On the other hand, when Charles Dickens wanted to address child labor laws and other poor social conditions in London, he didn’t write a pamphlet encouraging reforms—he wrote Oliver Twist, Hard Times, and A Christmas Carol.

They’re closing down the textile mill across the railroad tracks
Foreman says these jobs are going boys and they ain’t coming back
Bruce Springsteen/My Hometown

Musician Bruce Springsteen walks that line of entertaining large crowds, yet at the same time writing and recording songs with a social consciousness. Youngstown is one of my favorite Springsteen songs because it connects me to a grandfather I never met who spent over 30 years working at Youngstown Sheet and Tube steel mill.

I’ll write more about Springsteen and his Broadway special later, but one of the reasons his songs are both gritty and hopeful is he mixes blues with gospel music over and over again in his songs.

“If you look at all my songs – ‘Badlands,’ ‘Promised Land’ – it’s the way I sing ‘Badlands;’ it’s the verse of ‘Promised Land;’ it’s the chorus of ‘Born in the USA.’ The spiritual comes out in the choruses, which I got from gospel music in the church, and then the blues and what the song is — the details of what the song is moving to transcend are almost always contained in the verses.”
Bruce Springsteen
NPR interview with Terry Gross

Related posts:

The Florida Project Revisited 

The Florida Project

The Journalistic and Cinematic Roots of The Florid Project

Sean Baker Aiming for Someplace Different…and Striking Gold

The Rusty Gears of Three Acts and Blurring the Lines of Traditional Screenplay Structure with The Florida Project

The Florida Project and Shining a Light

The Eye Candy of The Florida Project

Thanksgiving with The Florida Project and Pieces of April

The Florida Project—Margaritaville or Bust

Scott W. Smith

 

 

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“I wanted to explore what it means to be African.”
Writer/director Ryan Coogler (Black Panther)
Rolling Stone

ritz1404

Yesterday was the 11th anniversary of this blog and I’m committing to blogging for another year —and posting daily. Because I’ve been on the tail end of finishing the book version of this blog it’s made posting in the last two months difficult. More on the book and coming days.

Since Black Panther, The Green Book, and BlacKkKlansman received best picture Academy Award nominations yesterday it seems fitting to mention the woman I dedicated my book to—Annye Refoe.

Monday was Martin Luther King Day and I happened to eat dinner in Sanford, Florida that evening. After dinner, I walked by the Ritz Theatre in downtown Sanford and it reminded me of a day I spent driving around Sanford with Annye last year.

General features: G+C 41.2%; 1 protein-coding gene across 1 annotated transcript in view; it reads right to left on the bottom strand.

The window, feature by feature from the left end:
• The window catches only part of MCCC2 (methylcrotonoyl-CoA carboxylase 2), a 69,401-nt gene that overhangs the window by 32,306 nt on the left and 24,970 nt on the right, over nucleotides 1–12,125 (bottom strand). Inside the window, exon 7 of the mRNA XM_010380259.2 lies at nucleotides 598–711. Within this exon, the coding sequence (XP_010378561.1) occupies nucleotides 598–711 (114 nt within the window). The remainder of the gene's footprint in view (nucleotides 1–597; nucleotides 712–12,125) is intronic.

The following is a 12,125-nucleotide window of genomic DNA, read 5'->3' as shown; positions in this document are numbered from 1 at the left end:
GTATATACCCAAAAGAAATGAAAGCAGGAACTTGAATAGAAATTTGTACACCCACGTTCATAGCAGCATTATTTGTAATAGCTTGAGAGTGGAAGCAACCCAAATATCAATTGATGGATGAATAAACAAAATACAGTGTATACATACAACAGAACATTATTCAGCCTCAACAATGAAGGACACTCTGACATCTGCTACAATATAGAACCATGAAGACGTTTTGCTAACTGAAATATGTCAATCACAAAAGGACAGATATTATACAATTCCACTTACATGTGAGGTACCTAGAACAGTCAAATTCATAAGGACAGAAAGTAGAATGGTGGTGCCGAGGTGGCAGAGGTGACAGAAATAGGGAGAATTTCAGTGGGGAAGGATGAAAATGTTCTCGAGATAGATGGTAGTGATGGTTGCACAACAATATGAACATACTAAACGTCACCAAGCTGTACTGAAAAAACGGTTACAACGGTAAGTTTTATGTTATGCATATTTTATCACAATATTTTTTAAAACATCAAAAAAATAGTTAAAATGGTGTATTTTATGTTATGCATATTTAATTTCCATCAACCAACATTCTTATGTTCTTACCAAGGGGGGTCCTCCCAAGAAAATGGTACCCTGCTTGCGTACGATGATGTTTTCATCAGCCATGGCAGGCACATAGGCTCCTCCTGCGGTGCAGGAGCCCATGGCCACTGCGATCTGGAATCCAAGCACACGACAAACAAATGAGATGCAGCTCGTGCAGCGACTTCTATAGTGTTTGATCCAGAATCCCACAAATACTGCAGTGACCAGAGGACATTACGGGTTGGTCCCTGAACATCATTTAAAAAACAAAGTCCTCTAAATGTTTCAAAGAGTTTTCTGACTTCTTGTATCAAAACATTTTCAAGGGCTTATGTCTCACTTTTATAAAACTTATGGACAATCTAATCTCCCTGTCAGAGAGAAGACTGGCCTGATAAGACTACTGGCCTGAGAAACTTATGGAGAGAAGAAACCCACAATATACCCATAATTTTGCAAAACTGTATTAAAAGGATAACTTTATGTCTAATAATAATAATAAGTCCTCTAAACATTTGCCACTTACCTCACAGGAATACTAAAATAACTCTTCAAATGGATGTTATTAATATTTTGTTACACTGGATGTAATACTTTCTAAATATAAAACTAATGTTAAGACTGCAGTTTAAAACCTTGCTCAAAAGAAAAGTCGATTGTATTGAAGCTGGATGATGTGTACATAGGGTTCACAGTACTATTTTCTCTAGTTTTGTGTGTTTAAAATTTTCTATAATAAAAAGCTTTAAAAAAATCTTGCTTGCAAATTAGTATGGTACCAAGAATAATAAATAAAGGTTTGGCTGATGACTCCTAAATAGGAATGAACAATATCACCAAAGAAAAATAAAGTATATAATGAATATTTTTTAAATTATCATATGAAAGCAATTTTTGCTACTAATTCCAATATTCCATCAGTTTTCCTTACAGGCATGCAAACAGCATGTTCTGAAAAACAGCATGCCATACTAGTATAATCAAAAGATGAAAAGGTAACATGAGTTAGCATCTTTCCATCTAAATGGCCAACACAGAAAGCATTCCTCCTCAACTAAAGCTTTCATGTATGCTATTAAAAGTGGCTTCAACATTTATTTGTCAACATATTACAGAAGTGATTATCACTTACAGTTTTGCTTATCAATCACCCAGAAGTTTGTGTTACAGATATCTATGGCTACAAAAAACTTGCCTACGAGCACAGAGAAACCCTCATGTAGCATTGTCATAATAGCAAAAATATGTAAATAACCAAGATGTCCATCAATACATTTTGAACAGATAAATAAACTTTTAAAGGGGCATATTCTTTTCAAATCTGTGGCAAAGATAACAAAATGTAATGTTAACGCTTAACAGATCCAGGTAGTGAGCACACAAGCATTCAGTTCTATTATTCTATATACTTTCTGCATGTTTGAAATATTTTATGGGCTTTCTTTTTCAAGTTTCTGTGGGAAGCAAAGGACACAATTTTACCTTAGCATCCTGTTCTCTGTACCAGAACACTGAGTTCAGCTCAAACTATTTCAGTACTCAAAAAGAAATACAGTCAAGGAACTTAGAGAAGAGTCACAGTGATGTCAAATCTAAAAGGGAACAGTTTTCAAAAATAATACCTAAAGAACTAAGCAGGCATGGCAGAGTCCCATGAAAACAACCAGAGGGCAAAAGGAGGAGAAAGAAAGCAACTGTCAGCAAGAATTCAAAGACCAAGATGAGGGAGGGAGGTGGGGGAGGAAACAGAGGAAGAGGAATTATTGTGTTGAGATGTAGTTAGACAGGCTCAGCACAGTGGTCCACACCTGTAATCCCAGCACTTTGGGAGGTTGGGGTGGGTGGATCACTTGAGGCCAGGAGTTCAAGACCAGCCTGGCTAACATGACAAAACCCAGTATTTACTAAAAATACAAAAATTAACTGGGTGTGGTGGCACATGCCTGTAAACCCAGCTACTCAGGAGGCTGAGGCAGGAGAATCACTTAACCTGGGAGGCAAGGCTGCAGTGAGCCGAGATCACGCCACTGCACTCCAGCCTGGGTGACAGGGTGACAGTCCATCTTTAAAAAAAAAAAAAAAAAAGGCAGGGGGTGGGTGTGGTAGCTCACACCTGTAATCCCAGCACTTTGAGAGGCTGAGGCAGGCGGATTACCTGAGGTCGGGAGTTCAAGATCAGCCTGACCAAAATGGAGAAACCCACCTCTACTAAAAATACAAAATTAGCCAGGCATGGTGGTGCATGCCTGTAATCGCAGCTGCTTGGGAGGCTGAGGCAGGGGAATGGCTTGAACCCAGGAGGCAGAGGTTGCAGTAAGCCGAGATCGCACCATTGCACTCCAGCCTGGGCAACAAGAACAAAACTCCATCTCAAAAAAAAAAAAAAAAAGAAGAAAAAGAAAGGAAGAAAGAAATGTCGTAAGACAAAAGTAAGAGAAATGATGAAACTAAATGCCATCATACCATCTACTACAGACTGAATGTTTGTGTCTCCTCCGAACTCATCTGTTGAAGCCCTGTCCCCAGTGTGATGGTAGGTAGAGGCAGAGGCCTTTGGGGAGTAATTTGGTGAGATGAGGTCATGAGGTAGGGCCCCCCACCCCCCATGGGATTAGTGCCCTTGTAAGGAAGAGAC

Annye grew up in Sanford where as a child and teenager in the ’50s and ’60s she went to the Ritz Theatre every Saturday and saw films like The Ten Commandments, Pyscho, “and all the Elvis movies.” A routine American experience, except after buying her tickets she walked up the stairs on the side of the building and watched the movies in the balcony where black people were allowed to sit. (Not the stairs in this photo, but stairs on the inside accessed via what is now the stage entrance.)

When The Great White Hope starring James Earl Jones came out in 1970 Annye was in college and no longer had to watch the movie in the balcony. Segregation was coming to a close. (Keep in mind we’re talking less than 50 years ago.)

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James Earl Jones in the pre-Darth Vader days

Annye drove me around for three hours last year and I recorded her audio for a future project on Sanford. She showed me where Willie Mays and Jackie Robinson stayed during Spring Training, and where Zora Neale Hurston once went to a party. We drove by the area where her father was a principal at a black school and talked about her attending Seminole High School in the early days of integration. And we talked about Trayvon Martin who was shot and killed in Sanford.

It was a mesmerizing three-hour cultural conversation that I’ve yet to unpack.  Sanford, Florida is many places all rolled into one. It’s a little Old South with brick streets and Victorian homes and a little of the microbrewery scene complete with hipsters. It’s a city in transition.

Its downtown is about a 30-minute drive east of downtown Orlando and sits on beautiful Lake Monore. Across the lake, which is part of the St. Johns River,  is where Winslow Homer used to fish and paint in the winter.

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The White Rowboat, St. Johns River/ Winslow Homer

Sanford is one of those places that has many faces depending on which angle of the prism you are looking. There are rundown shacks with bars on the windows and not far away will be a gated community with million dollar homes.

Annye has many fond memories of growing up there and how it shaped her to be the person she is and the teacher she was before retiring. She began teaching at Lake Howell High School in 1974 and I walked into her creative writing class just a few years later.